Source: Chris Zoller, Extension Educator, ANR, Tuscarawas County
The United States Department of Agriculture (USDA) recently released the interagency report: USDA Agricultural Projections to 2030. These long-term projections include several assumptions related to the Farm Bill, macroeconomic conditions, farm policy, and trade agreements. While long-term projections are based on assumptions and many unknowns, they do provide a glimpse of how U.S. farm commodity prices may perform over the next several years. Anyone interested in reading specific details is encouraged to see the report available here: https://www.ers.usda.gov/webdocs/outlooks/100526/oce-2021-1.pdf?v=3513.2.
This article briefly summarizes selected selections of the 102-page report, including U.S. crop prices, milk production, U.S. farm income, and government payments. Figures from the report are included to accompany the text.
U.S. Crop Prices
Rising global demand for diversified diets and protein will continue to stimulate import demand for grains. Increased demand for these crops is accompanied by rising competition for market share from countries such as Brazil, Argentina, the EU, and the Black Sea region. The United States also faces challenges related to ongoing tensions with trade partners and a relatively strong U.S. dollar. Although strong trade competition continues, U.S. commodities remain generally competitive in global agricultural markets, with U.S. corn and soybean exports projected at record highs by 2030/31. Nominal prices for wheat, cotton, and rice are expected to rise modestly between 2021/22 and 2030/31.
Milk production is projected to rise at a compound annual growth rate of 1.1 percent over the next 10 years, reaching 248 billion pounds in 2030. With slow growth in domestic demand as the economy recovers from the pandemic, the dairy herd will remain relatively flat in the middle of the decade but grow in the latter years. In 2030, milk cows are projected to number 9.43 million head. Economies of scale trends are expected to continue, leading to further farm consolidation. Technological and genetic developments will contribute to increasing yields. In 2030, milk production per cow is projected to average 26,295 pounds.
- Commercial use of dairy products is expected to rise faster than the growth in the U.S. population over the next decade.
- Global demand for U.S. dairy products is expected to continue to grow over the next 10 years, with the largest increases being in exports of products with high skim-solids content such as dry skim milk products (nonfat dry milk and skim milk powder), whey products, and lactose.
- The all-milk price in 2021 is expected to be lower than 2020 as milk production increases significantly. Feed prices are expected to increase from 2020 to 2021. Milk production in 2022 is projected to grow at a rate slower than in 2020 and 2021 because of lagged supply response to relatively low milk prices and relatively high feed prices in 2021. With slow milk production growth in 2022 and an increase in demand as the economy is recovering from the pandemic, the all-milk price is projected to increase in 2022. As the industry adjusts, the all milk price dips to lower levels in 2023-25. The all milk price then increases in nominal terms later in the decade.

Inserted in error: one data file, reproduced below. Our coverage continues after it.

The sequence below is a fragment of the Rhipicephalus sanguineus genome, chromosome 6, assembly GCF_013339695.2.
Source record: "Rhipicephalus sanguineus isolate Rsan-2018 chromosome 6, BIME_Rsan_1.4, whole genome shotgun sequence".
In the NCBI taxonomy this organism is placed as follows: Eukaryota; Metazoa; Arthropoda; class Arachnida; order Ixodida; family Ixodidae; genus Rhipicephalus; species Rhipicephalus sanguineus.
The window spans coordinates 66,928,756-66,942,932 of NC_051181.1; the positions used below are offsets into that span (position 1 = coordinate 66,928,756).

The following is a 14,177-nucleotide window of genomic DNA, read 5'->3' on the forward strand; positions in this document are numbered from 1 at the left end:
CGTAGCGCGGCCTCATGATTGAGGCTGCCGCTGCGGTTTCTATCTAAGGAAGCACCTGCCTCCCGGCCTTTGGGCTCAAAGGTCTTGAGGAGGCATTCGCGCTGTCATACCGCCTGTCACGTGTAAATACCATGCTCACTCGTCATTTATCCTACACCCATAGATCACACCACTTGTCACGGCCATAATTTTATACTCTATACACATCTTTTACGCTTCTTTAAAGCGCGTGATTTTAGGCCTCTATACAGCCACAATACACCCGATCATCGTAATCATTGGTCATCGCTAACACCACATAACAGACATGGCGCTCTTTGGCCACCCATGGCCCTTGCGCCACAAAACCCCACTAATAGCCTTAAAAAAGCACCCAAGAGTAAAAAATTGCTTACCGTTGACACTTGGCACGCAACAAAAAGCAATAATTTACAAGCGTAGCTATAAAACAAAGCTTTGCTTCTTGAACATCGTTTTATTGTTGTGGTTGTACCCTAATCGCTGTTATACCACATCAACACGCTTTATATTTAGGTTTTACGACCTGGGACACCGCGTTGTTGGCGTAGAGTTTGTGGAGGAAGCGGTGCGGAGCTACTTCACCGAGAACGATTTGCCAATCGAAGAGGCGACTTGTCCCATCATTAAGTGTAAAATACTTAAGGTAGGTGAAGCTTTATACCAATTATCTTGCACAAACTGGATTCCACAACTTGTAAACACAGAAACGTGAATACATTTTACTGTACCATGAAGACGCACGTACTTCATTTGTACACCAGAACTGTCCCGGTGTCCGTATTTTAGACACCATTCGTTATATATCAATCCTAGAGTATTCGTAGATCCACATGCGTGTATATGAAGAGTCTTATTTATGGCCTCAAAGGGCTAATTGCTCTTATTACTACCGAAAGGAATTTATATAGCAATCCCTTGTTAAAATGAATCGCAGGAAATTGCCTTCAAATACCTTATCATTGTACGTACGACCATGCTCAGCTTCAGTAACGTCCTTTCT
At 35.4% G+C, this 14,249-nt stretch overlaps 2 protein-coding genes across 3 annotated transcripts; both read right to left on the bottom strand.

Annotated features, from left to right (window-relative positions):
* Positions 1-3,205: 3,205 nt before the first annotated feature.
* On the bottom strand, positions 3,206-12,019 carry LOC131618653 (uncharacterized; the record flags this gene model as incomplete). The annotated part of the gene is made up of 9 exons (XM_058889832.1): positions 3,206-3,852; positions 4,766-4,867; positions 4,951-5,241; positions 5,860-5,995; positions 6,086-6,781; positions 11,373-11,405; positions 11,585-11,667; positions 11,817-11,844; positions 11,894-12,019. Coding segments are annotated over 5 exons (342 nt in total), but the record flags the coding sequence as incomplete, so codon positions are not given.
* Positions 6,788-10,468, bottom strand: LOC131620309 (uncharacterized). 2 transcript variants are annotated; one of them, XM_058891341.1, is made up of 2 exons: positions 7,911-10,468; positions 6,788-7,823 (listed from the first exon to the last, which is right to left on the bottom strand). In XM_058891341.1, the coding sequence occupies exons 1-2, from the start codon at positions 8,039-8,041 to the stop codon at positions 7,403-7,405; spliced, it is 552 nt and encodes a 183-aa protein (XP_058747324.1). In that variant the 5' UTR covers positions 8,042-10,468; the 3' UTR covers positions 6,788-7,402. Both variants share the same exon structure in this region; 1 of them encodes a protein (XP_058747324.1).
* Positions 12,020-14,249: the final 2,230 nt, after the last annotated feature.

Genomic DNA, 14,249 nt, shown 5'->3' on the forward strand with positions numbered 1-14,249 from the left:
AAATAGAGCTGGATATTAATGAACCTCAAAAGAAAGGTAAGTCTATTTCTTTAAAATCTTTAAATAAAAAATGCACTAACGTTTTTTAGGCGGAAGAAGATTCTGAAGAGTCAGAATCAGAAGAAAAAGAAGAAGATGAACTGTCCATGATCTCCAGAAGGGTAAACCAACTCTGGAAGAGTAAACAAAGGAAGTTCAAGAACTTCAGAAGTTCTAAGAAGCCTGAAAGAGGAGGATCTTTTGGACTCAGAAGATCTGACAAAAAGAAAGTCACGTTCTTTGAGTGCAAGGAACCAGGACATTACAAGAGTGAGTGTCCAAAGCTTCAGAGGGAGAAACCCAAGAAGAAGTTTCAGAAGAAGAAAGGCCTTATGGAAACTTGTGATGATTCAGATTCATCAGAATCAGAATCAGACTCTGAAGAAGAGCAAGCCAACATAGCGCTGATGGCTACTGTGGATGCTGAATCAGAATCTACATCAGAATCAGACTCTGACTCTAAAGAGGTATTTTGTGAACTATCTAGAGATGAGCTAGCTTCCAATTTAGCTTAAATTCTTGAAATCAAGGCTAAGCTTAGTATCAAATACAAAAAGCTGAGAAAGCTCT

U.S. Farm Income
Net farm income and net cash income are projected to decrease in 2021. Net farm income is projected to decrease $19.5 billion in 2020 to $100.1 billion in 2021. Net cash farm income is projected to decrease 16.7 percent in 2020 to $111.7 billion for 2021. The projected decline in net farm income for 2021 is primarily because of lower government payments relative to 2020. Farmers received an estimated $24.3 billion in direct payments from the Coronavirus Food Assistance Programs 1 and 2 during 2020. The 2021 farm income value does not include payments made under the Consolidated Appropriations Act 2021 that was passed after the projections were tabulated.
After falling $35 billion in 2021 to $11.5 billion, direct government payments are projected to decline again in 2022 as market prices are expected to improve and ad hoc payment programs expire. Government payments are then expected to climb before decreasing after 2024 through 2030. The Conservation Reserve Program (CRP), ARC and PLC payments collectively account for the largest share of direct government payments to the agricultural sector over 2021-30. These projections also assume no government payments from potential new farm sector programs.
Again, many things can/will happen between now and 2030 to alter these projections. However, they are one source of information to use for long-term planning. Based on these projected production levels and prices, will you be competitive in the long-term? If not, what changes are necessary to make you successful? If so, what can you do to be even more successful? I encourage you to talk to your Extension Educator and other advisors as you complete farm business planning.